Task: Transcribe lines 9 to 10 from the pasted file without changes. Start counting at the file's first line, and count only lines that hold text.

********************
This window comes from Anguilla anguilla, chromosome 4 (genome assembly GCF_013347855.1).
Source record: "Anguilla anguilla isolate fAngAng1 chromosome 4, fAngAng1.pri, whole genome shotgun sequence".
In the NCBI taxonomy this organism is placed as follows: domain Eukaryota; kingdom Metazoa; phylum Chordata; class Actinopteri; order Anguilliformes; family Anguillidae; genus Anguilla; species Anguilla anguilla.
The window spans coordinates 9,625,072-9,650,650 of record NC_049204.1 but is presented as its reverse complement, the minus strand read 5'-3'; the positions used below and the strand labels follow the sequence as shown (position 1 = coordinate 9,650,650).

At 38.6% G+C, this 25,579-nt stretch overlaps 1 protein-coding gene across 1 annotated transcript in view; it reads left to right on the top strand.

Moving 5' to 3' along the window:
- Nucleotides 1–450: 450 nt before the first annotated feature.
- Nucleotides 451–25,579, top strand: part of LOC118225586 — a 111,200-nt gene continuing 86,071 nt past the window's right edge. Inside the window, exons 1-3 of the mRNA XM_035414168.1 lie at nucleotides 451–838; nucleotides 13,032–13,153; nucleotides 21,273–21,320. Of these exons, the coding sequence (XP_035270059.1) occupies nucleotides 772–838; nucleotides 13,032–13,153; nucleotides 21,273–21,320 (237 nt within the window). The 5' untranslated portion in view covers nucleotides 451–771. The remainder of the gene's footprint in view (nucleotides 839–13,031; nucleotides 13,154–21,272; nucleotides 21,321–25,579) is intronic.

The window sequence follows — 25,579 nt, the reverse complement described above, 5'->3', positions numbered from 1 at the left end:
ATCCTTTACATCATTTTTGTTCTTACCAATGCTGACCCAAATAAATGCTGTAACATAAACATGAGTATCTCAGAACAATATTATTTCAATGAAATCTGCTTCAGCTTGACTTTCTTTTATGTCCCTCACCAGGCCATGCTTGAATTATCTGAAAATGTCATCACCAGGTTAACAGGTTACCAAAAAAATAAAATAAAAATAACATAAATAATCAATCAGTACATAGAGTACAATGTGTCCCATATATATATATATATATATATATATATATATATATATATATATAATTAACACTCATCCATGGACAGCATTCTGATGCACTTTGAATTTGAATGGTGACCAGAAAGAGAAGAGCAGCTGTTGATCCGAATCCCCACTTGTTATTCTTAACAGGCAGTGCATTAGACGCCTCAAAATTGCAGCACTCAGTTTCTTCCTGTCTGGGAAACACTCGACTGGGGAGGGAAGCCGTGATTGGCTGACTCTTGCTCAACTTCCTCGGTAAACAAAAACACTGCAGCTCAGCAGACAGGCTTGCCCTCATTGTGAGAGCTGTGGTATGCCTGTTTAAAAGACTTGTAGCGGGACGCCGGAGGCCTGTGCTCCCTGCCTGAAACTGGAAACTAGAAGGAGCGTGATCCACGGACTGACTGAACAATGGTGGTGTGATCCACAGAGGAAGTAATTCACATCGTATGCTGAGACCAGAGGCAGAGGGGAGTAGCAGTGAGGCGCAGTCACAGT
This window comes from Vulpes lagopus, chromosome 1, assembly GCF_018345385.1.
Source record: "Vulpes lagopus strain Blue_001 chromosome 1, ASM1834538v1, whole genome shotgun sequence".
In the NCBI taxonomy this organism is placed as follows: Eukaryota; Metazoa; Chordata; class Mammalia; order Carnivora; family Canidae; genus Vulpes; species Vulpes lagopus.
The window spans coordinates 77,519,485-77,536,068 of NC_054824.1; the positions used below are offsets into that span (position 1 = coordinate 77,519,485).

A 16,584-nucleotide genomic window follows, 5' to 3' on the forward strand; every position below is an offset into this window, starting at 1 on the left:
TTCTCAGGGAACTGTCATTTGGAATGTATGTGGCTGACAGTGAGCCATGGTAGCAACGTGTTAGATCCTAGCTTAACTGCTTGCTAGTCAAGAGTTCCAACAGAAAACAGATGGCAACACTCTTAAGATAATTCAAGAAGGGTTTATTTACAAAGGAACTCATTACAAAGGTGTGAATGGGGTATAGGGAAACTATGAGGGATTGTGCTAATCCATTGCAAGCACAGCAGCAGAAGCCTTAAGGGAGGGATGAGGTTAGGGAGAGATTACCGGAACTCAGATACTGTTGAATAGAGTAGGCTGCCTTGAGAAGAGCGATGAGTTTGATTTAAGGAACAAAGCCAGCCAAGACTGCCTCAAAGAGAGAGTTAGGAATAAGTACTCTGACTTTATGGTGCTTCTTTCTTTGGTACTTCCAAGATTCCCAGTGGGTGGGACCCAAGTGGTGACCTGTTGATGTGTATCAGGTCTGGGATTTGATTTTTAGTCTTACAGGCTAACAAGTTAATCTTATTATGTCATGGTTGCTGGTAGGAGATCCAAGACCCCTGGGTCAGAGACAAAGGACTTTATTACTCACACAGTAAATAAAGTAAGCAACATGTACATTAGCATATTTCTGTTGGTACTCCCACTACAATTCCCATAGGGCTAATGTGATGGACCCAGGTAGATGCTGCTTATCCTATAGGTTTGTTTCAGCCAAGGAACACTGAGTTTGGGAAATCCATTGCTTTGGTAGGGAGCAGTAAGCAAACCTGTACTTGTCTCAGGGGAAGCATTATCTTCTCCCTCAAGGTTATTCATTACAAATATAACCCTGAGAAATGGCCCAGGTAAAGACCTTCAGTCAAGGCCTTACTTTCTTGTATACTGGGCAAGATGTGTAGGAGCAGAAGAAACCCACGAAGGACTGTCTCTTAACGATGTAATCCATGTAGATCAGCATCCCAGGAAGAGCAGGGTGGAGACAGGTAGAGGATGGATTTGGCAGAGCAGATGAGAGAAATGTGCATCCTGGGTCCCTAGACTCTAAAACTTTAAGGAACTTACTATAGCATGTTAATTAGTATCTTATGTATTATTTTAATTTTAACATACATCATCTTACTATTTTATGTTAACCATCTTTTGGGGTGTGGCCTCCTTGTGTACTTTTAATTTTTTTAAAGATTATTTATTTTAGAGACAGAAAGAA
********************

The window sequence follows — 25,579 nt, the reverse complement described above, 5'->3', positions numbered from 1 at the left end:
ATCCTTTACATCATTTTTGTTCTTACCAATGCTGACCCAAATAAATGCTGTAACATAAACATGAGTATCTCAGAACAATATTATTTCAATGAAATCTGCTTCAGCTTGACTTTCTTTTATGTCCCTCACCAGGCCATGCTTGAATTATCTGAAAATGTCATCACCAGGTTAACAGGTTACCAAAAAAATAAAATAAAAATAACATAAATAATCAATCAGTACATAGAGTACAATGTGTCCCATATATATATATATATATATATATATATATATATATATATATATAATTAACACTCATCCATGGACAGCATTCTGATGCACTTTGAATTTGAATGGTGACCAGAAAGAGAAGAGCAGCTGTTGATCCGAATCCCCACTTGTTATTCTTAACAGGCAGTGCATTAGACGCCTCAAAATTGCAGCACTCAGTTTCTTCCTGTCTGGGAAACACTCGACTGGGGAGGGAAGCCGTGATTGGCTGACTCTTGCTCAACTTCCTCGGTAAACAAAAACACTGCAGCTCAGCAGACAGGCTTGCCCTCATTGTGAGAGCTGTGGTATGCCTGTTTAAAAGACTTGTAGCGGGACGCCGGAGGCCTGTGCTCCCTGCCTGAAACTGGAAACTAGAAGGAGCGTGATCCACGGACTGACTGAACAATGGTGGTGTGATCCACAGAGGAAGTAATTCACATCGTATGCTGAGACCAGAGGCAGAGGGGAGTAGCAGTGAGGCGCAGTCACAGT